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Code For Green – Poland

Problem analysis 

Several schools in Poland lack basic frameworks and structures to develop ICT competences of the students (Information and Communication Technology). Moreover, a practical approach to environmental education had not been tested yet. Children needed to be involved in green practices and learn more about sustainable and climate friendly technologies in a practical way.

Project/practice formulation 

The project was science-based and targeted those in primary and secondary school or in professional education/in-job training. 

The beneficiaries of this project were children aged 13-17.

Children were involved since the early stages, from the initial data collection on pollution and environmental degradation to the project inception

The project was conceptualised with a gender-lens as well: one of the main objectives was to get girls engaged in green technology and involving them in STEM subjects (Science, Technology, Engineering, Mathematics). The project was meant to include a min. 40% girls.


In its implementation phase, the pilot project was developed in three streams: 

  • Stream 1–targeted children in primary schools by offering courses in programming, coding and other educational activities such as lab experiments and practical workshops. The training combined the development of programming skills with climate protection and sustainability issues
  • Stream 2–targeted teenagers (secondary school students) and created opportunities for them to access job training focused on the development of innovative green technologies, such as mobile apps and games addressing local environmental issues;
  • Stream 3–teachers and educators were involved. 16 teachers received training on ICT and soft skills such as initiative taking, creativity, empathy or teamwork complementary for future work.

Since Polish schools lack basic infrastructure to develop ICT competences, this project model was implemented in several schools in three locations (Poznan, Wrzesnia and Polkowice), offering significant support to students to learn important skills and to increase their chances of getting better jobs. Regarding teachers, the project enhanced their environmental awareness and contributed to processes of professional development, and self-education.

  • The development of a Child Protection Policy is integral part of all tdh-supported projects. Here it has been developed in consultation and with the support of tdh and is attached to the cooperation agreements with each school.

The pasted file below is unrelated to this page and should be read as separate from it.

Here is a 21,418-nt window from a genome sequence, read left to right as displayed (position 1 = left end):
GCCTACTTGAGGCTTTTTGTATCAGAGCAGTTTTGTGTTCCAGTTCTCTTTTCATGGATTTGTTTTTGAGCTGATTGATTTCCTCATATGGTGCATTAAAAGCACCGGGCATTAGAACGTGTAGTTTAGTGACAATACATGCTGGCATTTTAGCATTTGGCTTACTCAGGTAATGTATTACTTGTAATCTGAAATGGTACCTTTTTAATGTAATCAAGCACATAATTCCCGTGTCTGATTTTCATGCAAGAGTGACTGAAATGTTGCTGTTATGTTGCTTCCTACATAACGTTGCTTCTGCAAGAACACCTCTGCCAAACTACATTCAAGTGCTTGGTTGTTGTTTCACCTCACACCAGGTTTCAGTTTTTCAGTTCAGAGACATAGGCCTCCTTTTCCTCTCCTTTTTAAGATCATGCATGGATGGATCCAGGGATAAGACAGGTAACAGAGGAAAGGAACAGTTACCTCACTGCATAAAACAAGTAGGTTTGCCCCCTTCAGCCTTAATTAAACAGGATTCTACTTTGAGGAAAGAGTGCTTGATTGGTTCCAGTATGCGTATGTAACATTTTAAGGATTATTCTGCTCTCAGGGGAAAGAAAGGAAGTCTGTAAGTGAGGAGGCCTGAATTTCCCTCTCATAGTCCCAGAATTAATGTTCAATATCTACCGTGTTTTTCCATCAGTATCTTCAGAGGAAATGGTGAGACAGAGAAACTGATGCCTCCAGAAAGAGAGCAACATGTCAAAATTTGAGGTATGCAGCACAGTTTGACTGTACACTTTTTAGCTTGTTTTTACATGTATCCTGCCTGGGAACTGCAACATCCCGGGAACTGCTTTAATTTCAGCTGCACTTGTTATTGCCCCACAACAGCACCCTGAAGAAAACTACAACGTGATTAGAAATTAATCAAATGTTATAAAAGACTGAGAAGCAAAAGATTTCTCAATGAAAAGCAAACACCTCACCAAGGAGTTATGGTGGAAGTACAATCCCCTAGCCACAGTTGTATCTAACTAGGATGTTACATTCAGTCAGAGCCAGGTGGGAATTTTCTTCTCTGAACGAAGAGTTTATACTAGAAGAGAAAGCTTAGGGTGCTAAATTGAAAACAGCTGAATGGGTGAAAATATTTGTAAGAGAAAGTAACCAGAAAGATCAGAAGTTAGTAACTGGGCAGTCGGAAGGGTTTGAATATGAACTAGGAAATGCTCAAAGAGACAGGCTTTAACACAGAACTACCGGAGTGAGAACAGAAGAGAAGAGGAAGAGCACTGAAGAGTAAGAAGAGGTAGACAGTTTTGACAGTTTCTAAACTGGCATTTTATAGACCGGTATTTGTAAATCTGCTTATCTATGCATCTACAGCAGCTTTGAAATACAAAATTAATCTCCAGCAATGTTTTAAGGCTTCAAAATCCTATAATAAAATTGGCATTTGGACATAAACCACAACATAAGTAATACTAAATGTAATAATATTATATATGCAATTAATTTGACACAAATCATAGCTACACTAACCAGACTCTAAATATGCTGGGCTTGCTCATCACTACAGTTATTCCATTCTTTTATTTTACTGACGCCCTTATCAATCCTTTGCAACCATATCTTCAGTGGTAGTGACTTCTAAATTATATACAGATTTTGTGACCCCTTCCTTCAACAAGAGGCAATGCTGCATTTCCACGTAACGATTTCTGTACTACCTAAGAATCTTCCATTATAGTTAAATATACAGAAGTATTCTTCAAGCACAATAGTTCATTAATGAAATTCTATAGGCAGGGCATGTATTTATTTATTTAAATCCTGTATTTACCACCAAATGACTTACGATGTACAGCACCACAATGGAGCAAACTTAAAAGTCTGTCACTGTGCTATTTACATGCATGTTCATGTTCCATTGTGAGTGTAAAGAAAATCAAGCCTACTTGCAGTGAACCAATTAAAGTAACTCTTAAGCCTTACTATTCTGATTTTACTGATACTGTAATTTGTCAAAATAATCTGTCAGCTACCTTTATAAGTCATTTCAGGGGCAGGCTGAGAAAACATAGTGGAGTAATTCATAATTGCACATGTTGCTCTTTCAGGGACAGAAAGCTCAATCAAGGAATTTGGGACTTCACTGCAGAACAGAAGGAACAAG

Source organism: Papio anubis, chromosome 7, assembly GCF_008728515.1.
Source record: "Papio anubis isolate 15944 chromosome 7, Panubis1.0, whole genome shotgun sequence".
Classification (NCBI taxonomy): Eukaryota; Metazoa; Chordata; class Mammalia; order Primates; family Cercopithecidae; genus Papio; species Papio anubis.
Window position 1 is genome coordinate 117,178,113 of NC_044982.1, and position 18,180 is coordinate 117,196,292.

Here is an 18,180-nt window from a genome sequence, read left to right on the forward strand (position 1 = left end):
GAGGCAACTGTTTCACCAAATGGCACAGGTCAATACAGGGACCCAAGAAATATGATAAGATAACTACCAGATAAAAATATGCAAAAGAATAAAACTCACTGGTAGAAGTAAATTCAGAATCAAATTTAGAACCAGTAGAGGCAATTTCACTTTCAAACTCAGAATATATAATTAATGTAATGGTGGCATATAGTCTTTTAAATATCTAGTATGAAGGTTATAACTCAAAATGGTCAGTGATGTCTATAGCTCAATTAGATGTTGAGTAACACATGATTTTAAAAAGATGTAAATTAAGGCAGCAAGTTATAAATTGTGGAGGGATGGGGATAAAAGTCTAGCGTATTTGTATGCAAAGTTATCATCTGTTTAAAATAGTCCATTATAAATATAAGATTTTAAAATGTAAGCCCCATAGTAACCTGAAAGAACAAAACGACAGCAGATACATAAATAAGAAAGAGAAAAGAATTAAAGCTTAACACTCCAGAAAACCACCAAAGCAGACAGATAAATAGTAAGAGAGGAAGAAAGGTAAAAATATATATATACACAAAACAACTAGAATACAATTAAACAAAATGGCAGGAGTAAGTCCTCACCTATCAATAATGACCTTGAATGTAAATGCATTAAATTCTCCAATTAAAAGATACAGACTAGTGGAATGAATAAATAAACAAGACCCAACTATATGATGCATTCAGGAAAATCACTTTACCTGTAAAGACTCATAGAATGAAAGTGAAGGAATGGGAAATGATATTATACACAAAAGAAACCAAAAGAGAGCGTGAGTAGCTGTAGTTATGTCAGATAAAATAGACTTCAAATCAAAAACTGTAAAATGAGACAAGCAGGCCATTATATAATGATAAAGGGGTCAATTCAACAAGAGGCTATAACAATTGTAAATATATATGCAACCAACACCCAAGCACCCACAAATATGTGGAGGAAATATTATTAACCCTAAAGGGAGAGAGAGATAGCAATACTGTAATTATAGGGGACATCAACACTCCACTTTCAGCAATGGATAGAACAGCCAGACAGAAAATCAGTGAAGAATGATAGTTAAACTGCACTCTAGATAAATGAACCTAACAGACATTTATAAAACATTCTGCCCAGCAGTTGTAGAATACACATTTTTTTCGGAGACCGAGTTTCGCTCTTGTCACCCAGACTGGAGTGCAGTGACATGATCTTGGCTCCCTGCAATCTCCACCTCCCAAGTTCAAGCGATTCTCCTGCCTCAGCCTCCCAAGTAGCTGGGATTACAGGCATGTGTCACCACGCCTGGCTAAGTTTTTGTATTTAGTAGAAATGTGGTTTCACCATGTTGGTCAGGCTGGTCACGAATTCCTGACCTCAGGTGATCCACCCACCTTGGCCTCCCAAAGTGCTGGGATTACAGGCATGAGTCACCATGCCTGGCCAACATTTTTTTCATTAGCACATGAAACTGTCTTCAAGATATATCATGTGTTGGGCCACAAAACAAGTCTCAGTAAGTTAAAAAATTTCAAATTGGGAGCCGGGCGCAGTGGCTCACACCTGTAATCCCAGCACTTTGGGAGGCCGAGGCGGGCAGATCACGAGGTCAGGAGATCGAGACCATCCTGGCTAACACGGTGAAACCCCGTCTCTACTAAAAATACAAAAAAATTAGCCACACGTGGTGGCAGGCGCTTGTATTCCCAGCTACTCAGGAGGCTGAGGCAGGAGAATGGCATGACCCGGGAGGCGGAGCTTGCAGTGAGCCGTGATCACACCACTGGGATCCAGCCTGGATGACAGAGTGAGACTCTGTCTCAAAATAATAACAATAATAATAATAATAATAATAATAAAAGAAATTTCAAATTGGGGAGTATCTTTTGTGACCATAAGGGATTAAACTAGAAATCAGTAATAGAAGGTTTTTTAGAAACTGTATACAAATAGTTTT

Results / M&E 

At the end of the pilot project, 202 students received training on ICT competences as well as green technology. 45 students coming from a particularly vulnerable background also took part in the project. These students often had families with problems such as alcoholism, unemployment and poverty; some of the children also had learning difficulties and low self-esteem. 18 teachers received training on soft skills and participated in nature webinars.

A gender-balance is standard in all projects – here it ensured that out of the 202 students who took part in the project including technical training, in total 91 (44%) were girls. 

Overall, Code for Green introduced an innovative educational method which involved the integration of practical activities in the school curriculum, based on empathy and well-integrated with the needs of the local communities. The project was also successful in its integration of green technologies and training on ICT, eco-friendly skills which were implemented throughout the whole project cycle – from formulation to implementation and results.

Another notable practice identified in this project was constituted by the introduction of training on green technology at all levels of the education system – from primary to secondary school as well as in-job training.

The Code for Green project was evaluated by an external consultant, which is a standard for larger projects. The final evaluation report found that a project like Code for Green can have an impressive impact on local communities particularly because the projects participants were having fun and tackling environmental issues by adopting a bottom-up approach. This created great ownership among the participants and enthusiasm trickling down into the community. This aspect also highlights the importance of generating evidence about a project through external assessments and that all good practices should carry out child-sensitive M&E. 

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